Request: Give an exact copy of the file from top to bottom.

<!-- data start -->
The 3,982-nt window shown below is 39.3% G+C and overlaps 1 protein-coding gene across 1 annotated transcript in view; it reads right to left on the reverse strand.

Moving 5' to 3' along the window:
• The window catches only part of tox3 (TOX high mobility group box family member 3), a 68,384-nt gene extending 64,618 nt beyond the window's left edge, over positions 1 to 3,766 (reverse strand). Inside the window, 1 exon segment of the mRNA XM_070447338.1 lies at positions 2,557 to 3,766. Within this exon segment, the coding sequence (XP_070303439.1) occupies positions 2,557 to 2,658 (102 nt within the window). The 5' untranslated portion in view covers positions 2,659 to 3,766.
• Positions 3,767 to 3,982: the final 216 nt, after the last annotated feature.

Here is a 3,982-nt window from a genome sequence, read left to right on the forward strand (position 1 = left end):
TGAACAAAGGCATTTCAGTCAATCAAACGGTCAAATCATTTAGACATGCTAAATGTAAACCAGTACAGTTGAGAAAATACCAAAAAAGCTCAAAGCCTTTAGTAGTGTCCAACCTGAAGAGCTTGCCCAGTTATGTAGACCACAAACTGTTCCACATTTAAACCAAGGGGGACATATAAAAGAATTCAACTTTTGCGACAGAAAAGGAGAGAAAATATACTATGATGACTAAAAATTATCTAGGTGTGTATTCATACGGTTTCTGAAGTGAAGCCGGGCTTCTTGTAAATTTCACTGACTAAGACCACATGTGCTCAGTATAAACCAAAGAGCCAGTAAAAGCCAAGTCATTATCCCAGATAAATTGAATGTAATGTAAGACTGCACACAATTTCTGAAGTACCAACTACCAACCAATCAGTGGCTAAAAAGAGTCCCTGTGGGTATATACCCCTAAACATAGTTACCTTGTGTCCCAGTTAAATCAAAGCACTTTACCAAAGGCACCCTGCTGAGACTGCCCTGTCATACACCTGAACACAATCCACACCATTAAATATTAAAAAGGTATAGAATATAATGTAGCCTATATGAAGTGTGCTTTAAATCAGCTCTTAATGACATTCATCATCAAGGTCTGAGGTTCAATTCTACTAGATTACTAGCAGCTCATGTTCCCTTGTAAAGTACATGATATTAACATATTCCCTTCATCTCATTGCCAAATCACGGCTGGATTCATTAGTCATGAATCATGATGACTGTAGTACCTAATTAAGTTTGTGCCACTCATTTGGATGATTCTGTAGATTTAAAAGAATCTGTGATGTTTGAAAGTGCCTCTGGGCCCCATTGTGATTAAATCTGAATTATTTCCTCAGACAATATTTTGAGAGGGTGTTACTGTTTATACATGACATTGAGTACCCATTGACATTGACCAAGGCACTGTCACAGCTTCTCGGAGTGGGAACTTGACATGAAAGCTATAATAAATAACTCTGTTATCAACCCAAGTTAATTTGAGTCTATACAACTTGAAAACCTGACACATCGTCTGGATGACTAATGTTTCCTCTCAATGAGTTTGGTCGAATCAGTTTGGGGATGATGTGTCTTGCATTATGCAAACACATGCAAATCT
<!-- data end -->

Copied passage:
The 3,982-nt window shown below is 39.3% G+C and overlaps 1 protein-coding gene across 1 annotated transcript in view; it reads right to left on the reverse strand.

Moving 5' to 3' along the window:
• The window catches only part of tox3 (TOX high mobility group box family member 3), a 68,384-nt gene extending 64,618 nt beyond the window's left edge, over positions 1 to 3,766 (reverse strand). Inside the window, 1 exon segment of the mRNA XM_070447338.1 lies at positions 2,557 to 3,766. Within this exon segment, the coding sequence (XP_070303439.1) occupies positions 2,557 to 2,658 (102 nt within the window). The 5' untranslated portion in view covers positions 2,659 to 3,766.
• Positions 3,767 to 3,982: the final 216 nt, after the last annotated feature.

Here is a 3,982-nt window from a genome sequence, read left to right on the forward strand (position 1 = left end):
TGAACAAAGGCATTTCAGTCAATCAAACGGTCAAATCATTTAGACATGCTAAATGTAAACCAGTACAGTTGAGAAAATACCAAAAAAGCTCAAAGCCTTTAGTAGTGTCCAACCTGAAGAGCTTGCCCAGTTATGTAGACCACAAACTGTTCCACATTTAAACCAAGGGGGACATATAAAAGAATTCAACTTTTGCGACAGAAAAGGAGAGAAAATATACTATGATGACTAAAAATTATCTAGGTGTGTATTCATACGGTTTCTGAAGTGAAGCCGGGCTTCTTGTAAATTTCACTGACTAAGACCACATGTGCTCAGTATAAACCAAAGAGCCAGTAAAAGCCAAGTCATTATCCCAGATAAATTGAATGTAATGTAAGACTGCACACAATTTCTGAAGTACCAACTACCAACCAATCAGTGGCTAAAAAGAGTCCCTGTGGGTATATACCCCTAAACATAGTTACCTTGTGTCCCAGTTAAATCAAAGCACTTTACCAAAGGCACCCTGCTGAGACTGCCCTGTCATACACCTGAACACAATCCACACCATTAAATATTAAAAAGGTATAGAATATAATGTAGCCTATATGAAGTGTGCTTTAAATCAGCTCTTAATGACATTCATCATCAAGGTCTGAGGTTCAATTCTACTAGATTACTAGCAGCTCATGTTCCCTTGTAAAGTACATGATATTAACATATTCCCTTCATCTCATTGCCAAATCACGGCTGGATTCATTAGTCATGAATCATGATGACTGTAGTACCTAATTAAGTTTGTGCCACTCATTTGGATGATTCTGTAGATTTAAAAGAATCTGTGATGTTTGAAAGTGCCTCTGGGCCCCATTGTGATTAAATCTGAATTATTTCCTCAGACAATATTTTGAGAGGGTGTTACTGTTTATACATGACATTGAGTACCCATTGACATTGACCAAGGCACTGTCACAGCTTCTCGGAGTGGGAACTTGACATGAAAGCTATAATAAATAACTCTGTTATCAACCCAAGTTAATTTGAGTCTATACAACTTGAAAACCTGACACATCGTCTGGATGACTAATGTTTCCTCTCAATGAGTTTGGTCGAATCAGTTTGGGGATGATGTGTCTTGCATTATGCAAACACATGCAAATCT